The preparation of financial statements in conformity with U.S. GAAP requires management to make estimates and assumptions that affect the reported amounts included in the financial statements and disclosure of contingent assets and liabilities at the date of the financial statements. Actual results could differ from those estimates.

 

This excerpt taken from the VLKAY 8-K filed Dec 3, 2009.
Use of Estimates:
 
The consolidated financial statements have been prepared in conformity with accounting principles generally accepted in the United States of America, which require management to make estimates and assumptions that affect the reported amounts of assets and liabilities, and disclosure of contingent assets and liabilities at the date of the financial statements, and the reported amount of revenues and expenses during the reporting period. Actual results could differ from those estimates.
 
Certain of the Company’s accounting policies require higher degrees of judgment than others in their application. These include the recognition of revenue and earnings from construction contracts under the percentage of completion method, the valuation of long-term assets, and income taxes. Management evaluates all of its estimates and judgments on an on-going basis.
 
This excerpt taken from the VLKAY 8-K filed Dec 2, 2009.
Use of Estimates.  The preparation of financial statements in conformity with accounting principles generally accepted in the United States of America requires management to make estimates and assumptions that affect the reported amounts of assets and liabilities at the dates of the financial statements and the reported amounts of revenues and expenses during the reporting period.  Estimates of proved reserves are key components of our depletion rate for our proved oil and natural gas properties and the full cost ceiling test limitation.  Accordingly, our accounting estimates require exercise of judgment.  While we believe that the estimates and assumptions used in preparation of the consolidated financial statements are appropriate, actual results could differ from those estimates.

This excerpt taken from the VLKAY 20-F filed Nov 27, 2009.

Use of estimates


The preparation of financial statements in conformity with Canadian generally accepted accounting principles requires management to make estimates and assumptions that affect the amounts of assets and liabilities and disclosures of contingent assets and liabilities at the date of the financial statements and the reported amounts of revenues and expenditures during the reporting period.  Actual results could differ from these estimates.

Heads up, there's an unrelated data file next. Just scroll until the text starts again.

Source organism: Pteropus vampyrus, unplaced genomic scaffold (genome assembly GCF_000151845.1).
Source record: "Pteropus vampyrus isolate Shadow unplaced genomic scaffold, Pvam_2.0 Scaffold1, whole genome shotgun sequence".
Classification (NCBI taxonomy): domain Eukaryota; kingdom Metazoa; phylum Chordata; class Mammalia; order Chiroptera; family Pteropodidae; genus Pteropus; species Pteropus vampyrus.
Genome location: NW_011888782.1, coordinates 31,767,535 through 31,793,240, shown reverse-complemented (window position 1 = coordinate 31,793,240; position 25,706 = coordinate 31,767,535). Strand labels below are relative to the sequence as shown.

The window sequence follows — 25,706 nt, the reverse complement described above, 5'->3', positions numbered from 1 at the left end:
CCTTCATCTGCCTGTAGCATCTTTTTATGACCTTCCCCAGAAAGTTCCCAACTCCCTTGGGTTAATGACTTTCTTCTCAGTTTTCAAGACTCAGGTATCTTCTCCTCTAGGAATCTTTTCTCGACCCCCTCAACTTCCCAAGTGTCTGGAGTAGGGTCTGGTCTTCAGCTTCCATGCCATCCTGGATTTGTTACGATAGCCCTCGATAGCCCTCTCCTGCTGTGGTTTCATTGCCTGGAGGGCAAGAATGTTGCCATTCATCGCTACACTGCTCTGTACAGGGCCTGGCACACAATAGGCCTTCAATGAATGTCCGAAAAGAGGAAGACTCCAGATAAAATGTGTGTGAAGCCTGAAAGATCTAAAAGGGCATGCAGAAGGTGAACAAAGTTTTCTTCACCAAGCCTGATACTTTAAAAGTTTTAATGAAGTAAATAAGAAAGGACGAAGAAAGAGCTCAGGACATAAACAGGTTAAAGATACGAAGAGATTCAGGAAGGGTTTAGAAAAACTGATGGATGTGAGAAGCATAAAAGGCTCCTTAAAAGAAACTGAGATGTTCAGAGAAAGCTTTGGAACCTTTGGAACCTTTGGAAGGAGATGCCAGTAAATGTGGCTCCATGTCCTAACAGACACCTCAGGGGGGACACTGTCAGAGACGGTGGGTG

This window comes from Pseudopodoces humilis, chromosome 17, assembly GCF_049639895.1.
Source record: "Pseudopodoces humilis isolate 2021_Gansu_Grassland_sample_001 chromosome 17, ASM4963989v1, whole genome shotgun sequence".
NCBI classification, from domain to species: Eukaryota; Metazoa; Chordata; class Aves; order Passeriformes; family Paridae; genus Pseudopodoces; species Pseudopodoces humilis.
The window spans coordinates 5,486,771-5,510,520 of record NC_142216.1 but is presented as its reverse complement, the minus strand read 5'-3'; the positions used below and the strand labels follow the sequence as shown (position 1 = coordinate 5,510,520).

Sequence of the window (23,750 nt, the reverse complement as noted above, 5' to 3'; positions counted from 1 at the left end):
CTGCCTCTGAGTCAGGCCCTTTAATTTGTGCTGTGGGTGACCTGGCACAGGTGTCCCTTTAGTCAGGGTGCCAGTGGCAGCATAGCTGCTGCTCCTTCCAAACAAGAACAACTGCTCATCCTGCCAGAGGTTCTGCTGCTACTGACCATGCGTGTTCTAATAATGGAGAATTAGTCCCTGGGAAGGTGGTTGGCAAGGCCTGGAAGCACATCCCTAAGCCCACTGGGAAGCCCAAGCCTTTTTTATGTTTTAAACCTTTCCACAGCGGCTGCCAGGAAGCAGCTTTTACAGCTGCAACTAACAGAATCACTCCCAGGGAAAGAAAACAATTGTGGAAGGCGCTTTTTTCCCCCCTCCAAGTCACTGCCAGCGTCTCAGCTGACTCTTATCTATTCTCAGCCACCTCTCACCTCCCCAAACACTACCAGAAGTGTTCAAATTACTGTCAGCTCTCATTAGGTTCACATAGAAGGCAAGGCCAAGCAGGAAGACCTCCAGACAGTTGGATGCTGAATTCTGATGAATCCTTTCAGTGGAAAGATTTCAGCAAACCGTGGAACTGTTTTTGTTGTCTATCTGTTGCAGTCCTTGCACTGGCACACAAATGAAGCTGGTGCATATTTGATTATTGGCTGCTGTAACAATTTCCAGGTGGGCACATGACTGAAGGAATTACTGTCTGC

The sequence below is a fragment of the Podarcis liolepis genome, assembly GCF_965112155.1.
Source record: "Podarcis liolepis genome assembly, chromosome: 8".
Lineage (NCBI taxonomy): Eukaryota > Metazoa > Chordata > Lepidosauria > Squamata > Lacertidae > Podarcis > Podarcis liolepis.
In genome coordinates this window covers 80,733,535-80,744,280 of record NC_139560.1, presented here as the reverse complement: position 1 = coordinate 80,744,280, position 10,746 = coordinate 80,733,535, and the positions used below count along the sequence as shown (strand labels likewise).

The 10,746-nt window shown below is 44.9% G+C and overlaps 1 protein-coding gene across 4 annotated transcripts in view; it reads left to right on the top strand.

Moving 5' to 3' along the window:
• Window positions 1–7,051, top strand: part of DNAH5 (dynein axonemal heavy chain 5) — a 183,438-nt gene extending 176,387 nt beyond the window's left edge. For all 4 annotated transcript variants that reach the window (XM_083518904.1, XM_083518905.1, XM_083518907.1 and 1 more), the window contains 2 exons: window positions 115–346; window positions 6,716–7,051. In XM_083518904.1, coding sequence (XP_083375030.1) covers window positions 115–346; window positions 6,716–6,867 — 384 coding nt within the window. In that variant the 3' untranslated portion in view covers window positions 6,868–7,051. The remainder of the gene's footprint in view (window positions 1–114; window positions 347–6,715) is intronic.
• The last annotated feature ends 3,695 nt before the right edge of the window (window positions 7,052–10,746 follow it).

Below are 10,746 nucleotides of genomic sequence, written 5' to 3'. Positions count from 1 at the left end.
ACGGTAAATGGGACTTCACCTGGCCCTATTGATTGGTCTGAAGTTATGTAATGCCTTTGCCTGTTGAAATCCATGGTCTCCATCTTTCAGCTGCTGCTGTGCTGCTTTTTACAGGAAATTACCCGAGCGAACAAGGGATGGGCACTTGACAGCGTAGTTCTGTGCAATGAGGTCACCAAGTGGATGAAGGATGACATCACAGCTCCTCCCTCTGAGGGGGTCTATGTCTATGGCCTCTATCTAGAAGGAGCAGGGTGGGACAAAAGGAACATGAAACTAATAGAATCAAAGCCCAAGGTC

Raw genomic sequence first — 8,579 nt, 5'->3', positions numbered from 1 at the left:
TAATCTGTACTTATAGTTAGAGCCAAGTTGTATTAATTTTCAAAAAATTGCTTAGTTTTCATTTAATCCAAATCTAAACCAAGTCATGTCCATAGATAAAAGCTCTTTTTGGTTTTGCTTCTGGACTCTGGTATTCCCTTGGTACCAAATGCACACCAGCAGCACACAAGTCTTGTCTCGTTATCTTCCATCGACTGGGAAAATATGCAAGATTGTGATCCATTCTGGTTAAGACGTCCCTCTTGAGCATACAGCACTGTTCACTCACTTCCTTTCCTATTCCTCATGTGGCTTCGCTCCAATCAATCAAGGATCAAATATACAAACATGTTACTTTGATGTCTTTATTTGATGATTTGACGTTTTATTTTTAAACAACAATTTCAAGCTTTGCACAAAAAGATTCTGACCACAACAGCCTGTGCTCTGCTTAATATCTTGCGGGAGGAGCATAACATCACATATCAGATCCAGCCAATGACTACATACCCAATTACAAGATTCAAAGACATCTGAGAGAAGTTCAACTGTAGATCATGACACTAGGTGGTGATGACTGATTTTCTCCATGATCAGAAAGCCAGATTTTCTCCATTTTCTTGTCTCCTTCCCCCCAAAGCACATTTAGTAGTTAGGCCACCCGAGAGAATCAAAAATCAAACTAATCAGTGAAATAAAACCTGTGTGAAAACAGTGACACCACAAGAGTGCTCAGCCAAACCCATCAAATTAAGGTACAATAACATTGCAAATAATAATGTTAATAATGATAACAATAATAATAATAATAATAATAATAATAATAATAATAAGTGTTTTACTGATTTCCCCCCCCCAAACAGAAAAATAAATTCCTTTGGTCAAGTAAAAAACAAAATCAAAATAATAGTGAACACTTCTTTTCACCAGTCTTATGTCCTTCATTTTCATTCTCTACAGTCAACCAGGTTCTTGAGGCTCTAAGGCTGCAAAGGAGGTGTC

PowerNova Technologies Corporation

(A Development Stage Company)

Notes to Financial Statements

(Expressed in Canadian Dollars)

31 May 2008

______



This excerpt taken from the VLKAY 8-K filed Nov 27, 2009.

Use of Estimates

The preparation of the accompanying consolidated financial statements in conformity with GAAP requires management to make estimates and assumptions that affect the amounts reported in the accompanying consolidated financial statements and notes. Actual results could differ from those estimates.

This excerpt taken from the VLKAY 6-K filed Nov 27, 2009.

Use of estimates

The preparation of financial statements in conformity with Canadian GAAP requires management to make estimates and assumptions that affect the reported amounts of assets and liabilities, the disclosure of contingent assets and liabilities at the date of the consolidated financial statements and the reported amounts of revenue and expenses during the reporting periods. Significant estimates include, but are not limited to, revenue recognition including reserves for product rebates and the period over which certain deferred revenue is recognized, the measurement of allowance for doubtful accounts, long-term asset valuations including long-term investment, impairment assessments, the measurement of the valuation allowance for future tax assets, tax credits, as well as stock-based compensation. The Company reviews all significant estimates affecting the consolidated financial statements on a recurring basis and records the effect of any adjustments when necessary. Actual results could differ from those estimates and such differences could be material.

This excerpt taken from the VLKAY 8-K filed Nov 25, 2009.

(c) Use of estimates